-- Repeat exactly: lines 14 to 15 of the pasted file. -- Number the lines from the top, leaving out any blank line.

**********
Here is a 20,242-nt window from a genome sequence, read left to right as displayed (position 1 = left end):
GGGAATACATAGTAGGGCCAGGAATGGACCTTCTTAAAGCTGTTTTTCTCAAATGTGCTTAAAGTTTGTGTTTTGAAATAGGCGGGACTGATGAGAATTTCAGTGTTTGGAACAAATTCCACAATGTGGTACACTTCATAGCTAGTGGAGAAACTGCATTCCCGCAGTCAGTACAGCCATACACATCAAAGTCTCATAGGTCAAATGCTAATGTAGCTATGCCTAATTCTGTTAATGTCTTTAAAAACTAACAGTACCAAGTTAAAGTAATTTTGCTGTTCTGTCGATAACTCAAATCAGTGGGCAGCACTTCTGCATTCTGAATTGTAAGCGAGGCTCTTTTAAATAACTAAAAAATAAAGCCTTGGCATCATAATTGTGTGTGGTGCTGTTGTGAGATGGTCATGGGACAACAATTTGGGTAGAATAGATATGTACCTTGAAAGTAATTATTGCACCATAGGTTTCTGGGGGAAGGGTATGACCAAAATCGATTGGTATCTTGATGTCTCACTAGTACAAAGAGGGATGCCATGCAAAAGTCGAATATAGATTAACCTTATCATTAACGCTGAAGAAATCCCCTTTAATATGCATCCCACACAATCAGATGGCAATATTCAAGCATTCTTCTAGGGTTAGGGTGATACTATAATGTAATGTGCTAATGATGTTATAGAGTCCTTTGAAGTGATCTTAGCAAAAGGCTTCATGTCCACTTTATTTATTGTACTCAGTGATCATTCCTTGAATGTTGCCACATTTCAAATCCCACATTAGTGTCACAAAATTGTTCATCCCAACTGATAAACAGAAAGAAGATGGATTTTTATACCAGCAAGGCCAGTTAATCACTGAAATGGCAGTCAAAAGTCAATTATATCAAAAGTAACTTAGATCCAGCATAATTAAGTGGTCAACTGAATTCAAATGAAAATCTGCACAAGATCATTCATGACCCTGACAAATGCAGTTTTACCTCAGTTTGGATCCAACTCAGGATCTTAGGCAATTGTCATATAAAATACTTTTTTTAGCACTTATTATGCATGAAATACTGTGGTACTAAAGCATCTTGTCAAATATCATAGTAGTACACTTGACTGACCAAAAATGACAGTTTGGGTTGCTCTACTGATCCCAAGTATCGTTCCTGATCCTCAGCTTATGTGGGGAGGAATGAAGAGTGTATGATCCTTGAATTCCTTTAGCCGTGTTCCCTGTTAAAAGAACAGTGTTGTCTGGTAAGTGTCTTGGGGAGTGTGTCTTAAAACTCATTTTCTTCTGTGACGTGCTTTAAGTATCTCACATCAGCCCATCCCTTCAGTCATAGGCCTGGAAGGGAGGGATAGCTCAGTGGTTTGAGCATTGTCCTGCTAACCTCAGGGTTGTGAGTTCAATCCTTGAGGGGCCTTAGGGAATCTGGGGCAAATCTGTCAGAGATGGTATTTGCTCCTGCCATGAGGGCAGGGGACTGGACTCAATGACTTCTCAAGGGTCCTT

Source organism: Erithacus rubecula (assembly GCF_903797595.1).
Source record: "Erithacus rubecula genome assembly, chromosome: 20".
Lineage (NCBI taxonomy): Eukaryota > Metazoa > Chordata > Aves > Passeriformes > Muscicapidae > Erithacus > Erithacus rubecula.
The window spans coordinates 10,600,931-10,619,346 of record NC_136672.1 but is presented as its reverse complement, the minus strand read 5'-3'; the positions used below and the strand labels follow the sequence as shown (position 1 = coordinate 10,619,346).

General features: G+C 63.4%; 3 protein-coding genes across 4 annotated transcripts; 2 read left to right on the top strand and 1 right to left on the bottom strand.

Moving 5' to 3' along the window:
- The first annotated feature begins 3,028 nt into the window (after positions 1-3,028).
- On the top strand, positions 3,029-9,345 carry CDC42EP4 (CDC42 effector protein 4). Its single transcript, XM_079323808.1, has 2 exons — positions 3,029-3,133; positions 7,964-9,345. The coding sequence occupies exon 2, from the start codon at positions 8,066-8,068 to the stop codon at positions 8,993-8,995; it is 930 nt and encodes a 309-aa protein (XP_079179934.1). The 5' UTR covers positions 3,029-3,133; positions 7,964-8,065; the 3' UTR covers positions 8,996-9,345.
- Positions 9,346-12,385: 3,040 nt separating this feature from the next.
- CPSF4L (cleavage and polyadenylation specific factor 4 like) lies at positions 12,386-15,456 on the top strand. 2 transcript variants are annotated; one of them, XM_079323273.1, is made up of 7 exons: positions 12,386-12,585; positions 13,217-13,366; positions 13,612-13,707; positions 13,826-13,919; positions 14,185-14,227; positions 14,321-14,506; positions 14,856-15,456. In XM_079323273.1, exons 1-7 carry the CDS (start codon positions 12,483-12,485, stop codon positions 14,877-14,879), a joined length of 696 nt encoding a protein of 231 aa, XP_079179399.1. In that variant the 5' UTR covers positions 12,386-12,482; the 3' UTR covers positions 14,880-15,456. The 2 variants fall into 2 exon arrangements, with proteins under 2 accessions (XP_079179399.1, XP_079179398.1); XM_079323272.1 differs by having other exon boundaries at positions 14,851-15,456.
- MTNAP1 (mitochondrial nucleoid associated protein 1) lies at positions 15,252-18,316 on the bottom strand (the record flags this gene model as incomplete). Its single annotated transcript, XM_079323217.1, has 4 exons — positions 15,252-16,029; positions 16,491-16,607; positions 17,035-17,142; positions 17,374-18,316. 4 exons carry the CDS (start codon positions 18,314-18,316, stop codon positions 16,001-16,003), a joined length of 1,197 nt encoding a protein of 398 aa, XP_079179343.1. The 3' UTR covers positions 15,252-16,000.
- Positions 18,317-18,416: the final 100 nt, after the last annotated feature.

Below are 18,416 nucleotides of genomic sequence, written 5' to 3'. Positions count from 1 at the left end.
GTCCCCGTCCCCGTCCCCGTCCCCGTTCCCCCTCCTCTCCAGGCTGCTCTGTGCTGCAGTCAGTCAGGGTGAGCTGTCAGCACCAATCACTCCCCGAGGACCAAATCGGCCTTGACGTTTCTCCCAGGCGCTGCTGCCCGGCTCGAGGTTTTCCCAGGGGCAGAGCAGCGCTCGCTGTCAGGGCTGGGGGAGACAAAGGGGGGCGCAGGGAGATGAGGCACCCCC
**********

- Positions 18,317-18,416: the final 100 nt, after the last annotated feature.

Below are 18,416 nucleotides of genomic sequence, written 5' to 3'. Positions count from 1 at the left end.